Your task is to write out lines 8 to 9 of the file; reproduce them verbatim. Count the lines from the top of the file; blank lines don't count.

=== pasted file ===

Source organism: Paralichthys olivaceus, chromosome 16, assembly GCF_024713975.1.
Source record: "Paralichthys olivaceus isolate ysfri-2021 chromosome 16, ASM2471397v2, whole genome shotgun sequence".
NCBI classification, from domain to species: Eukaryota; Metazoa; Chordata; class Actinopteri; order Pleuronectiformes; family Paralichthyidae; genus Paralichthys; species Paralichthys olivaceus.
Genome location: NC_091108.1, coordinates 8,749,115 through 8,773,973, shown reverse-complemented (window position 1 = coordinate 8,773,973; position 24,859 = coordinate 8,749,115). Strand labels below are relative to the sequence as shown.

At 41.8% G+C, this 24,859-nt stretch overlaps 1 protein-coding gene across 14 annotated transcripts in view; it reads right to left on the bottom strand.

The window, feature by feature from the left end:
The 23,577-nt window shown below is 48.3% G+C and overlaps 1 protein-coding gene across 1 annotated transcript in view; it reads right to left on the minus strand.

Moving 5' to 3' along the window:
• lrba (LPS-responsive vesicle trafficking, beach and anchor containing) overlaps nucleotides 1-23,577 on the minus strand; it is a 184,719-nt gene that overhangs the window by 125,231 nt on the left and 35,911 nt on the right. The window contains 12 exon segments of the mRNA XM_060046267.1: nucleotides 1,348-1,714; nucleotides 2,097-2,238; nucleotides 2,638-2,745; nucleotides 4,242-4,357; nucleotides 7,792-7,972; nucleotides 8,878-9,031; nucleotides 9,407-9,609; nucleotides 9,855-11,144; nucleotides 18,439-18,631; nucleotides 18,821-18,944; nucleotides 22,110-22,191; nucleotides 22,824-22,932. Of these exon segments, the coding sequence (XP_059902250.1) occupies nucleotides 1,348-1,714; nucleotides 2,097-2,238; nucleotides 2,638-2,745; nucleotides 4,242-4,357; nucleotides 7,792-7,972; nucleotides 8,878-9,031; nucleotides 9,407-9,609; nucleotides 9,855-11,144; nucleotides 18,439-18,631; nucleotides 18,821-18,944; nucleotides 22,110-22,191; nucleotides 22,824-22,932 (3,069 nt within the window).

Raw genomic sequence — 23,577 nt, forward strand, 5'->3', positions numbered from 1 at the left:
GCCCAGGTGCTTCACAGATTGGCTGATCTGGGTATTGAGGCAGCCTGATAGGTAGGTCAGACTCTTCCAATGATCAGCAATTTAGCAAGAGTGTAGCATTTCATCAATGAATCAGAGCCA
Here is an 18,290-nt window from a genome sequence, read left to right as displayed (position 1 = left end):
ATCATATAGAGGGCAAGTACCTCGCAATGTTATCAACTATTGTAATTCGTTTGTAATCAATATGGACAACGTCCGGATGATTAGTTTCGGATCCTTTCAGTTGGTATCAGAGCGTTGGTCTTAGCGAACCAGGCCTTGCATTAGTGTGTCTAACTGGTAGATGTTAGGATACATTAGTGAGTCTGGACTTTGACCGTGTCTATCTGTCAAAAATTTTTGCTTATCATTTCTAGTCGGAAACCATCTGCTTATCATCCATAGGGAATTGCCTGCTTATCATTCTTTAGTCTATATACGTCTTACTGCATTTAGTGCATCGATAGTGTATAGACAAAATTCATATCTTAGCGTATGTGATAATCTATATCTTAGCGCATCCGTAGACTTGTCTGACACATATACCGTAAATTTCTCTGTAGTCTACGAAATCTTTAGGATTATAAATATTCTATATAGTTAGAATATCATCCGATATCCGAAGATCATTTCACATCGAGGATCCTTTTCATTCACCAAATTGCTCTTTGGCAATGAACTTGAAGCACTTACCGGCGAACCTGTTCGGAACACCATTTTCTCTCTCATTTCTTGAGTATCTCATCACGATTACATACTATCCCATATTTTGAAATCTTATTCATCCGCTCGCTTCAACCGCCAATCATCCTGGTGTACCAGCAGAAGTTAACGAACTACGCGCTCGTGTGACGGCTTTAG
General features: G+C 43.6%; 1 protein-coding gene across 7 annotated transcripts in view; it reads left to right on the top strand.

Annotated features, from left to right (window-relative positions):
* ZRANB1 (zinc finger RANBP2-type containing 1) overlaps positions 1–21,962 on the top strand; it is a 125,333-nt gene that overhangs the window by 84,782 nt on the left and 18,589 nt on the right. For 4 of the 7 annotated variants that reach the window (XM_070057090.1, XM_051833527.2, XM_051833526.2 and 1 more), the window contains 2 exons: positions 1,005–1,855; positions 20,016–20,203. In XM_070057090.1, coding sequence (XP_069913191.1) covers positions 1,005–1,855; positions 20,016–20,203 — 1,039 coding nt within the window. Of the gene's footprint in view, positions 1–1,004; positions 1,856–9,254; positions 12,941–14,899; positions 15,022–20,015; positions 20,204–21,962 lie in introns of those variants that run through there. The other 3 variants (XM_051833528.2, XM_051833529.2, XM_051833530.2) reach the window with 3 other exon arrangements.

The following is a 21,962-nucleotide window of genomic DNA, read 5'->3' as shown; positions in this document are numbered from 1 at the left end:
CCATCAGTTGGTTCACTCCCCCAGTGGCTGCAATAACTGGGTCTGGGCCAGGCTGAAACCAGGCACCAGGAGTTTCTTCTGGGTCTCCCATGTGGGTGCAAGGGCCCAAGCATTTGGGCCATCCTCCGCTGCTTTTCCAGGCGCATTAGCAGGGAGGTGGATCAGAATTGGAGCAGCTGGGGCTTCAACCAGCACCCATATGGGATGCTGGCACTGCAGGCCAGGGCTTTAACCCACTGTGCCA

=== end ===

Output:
Moving 5' to 3' along the window:
• lrba (LPS-responsive vesicle trafficking, beach and anchor containing) overlaps nucleotides 1-23,577 on the minus strand; it is a 184,719-nt gene that overhangs the window by 125,231 nt on the left and 35,911 nt on the right. The window contains 12 exon segments of the mRNA XM_060046267.1: nucleotides 1,348-1,714; nucleotides 2,097-2,238; nucleotides 2,638-2,745; nucleotides 4,242-4,357; nucleotides 7,792-7,972; nucleotides 8,878-9,031; nucleotides 9,407-9,609; nucleotides 9,855-11,144; nucleotides 18,439-18,631; nucleotides 18,821-18,944; nucleotides 22,110-22,191; nucleotides 22,824-22,932. Of these exon segments, the coding sequence (XP_059902250.1) occupies nucleotides 1,348-1,714; nucleotides 2,097-2,238; nucleotides 2,638-2,745; nucleotides 4,242-4,357; nucleotides 7,792-7,972; nucleotides 8,878-9,031; nucleotides 9,407-9,609; nucleotides 9,855-11,144; nucleotides 18,439-18,631; nucleotides 18,821-18,944; nucleotides 22,110-22,191; nucleotides 22,824-22,932 (3,069 nt within the window).